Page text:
J. Edgar Hoover and the Klu Klux Klan
R. J. Stove
It seems incredible now that J. Edgar Hoover, who ran the United States' Federal Bureau of Investigation as an absolute monarch from 1924 till his sudden death in May 1972, should once have possessed "a name at which the world grew pale". Yet such is no more than the bare truth. At the time Hoover died, he continued to arouse not only admiration but healthy fear. When news of his demise reached Capitol Hill, both Houses of Congress observed a minute's silence. Then Senators and Representatives, Republicans and Democrats, competed with one another to praise the departed. Congress also voted to grant permission for Hoover to lie in state within the Capitol Rotunda, an honour previously accorded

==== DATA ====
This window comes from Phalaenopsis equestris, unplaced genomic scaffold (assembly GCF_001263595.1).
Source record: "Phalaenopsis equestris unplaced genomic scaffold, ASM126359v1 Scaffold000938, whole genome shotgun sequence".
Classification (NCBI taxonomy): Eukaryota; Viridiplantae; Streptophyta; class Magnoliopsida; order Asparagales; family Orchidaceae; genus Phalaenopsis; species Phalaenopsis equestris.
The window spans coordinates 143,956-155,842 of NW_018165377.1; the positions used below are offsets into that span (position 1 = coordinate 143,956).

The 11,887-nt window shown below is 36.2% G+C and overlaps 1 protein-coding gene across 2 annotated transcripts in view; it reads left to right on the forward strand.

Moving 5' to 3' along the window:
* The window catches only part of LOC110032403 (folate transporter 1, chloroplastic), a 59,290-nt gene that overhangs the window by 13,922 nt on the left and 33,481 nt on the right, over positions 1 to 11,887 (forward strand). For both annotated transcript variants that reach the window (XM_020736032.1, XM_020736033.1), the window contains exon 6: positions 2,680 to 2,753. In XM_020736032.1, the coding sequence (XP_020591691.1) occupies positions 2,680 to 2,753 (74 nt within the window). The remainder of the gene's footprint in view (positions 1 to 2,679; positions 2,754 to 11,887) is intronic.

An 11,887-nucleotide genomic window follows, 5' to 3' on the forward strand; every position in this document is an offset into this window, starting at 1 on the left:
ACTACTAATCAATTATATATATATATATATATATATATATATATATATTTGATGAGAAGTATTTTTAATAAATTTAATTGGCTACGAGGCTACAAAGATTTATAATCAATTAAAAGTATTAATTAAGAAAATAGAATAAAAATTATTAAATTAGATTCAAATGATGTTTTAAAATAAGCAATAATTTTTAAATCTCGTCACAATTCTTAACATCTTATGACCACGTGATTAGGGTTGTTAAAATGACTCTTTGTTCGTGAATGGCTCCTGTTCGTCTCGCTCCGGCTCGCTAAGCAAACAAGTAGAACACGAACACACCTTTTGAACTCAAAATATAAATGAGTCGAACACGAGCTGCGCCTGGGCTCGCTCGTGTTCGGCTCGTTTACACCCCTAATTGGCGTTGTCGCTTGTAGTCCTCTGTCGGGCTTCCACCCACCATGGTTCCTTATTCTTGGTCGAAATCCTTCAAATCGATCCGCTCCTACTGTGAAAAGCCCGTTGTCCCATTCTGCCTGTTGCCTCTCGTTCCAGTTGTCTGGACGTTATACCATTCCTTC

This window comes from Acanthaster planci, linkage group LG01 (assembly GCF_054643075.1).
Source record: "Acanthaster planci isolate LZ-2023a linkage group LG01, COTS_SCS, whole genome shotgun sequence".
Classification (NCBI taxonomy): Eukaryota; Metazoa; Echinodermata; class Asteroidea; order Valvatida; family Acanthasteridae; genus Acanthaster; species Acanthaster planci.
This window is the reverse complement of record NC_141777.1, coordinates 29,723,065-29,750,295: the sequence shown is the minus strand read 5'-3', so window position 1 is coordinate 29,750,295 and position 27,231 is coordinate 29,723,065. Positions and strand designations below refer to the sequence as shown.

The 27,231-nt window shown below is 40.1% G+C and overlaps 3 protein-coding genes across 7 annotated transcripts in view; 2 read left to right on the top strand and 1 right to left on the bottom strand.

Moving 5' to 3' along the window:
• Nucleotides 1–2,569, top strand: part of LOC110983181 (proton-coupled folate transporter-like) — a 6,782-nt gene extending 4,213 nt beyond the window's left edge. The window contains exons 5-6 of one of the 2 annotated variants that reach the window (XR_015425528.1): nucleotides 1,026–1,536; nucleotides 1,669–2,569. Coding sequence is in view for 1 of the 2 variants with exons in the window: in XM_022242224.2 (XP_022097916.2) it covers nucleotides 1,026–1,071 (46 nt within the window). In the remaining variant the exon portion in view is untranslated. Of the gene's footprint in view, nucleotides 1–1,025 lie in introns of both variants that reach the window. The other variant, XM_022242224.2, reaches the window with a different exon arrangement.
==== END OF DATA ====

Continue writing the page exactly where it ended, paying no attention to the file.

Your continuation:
to hardly any other civilians, and to no civilian whatever who had not been President. America's major East Coast newspapers rushed their predominantly reverential death notices of Hoover into print (except for "The Washington Star", where staff found to their wonderment that no death notice existed: one liberal "Washington Star" reporter said, "We didn't think that old bastard was mortal").1 More considered tributes came from the Southern and Western dailies, serving regions where admiration for Hoover had always been greatest. Alistair Cooke, writing for the "Manchester Guardian", was characteristically even-handed:2
"He [Hoover] was generally regarded by the liberal press and some conservatives as a monster Big Brother. He was regarded in a recent poll by eighty per cent of Americans as a national asset. Three Presidents waived the retirement age and eight Presidents of every political stripe trusted him, depended on him, and looked on him as a permanent fixture of the Republic like the Washington Monument. That has never been explained. One day it will have to be."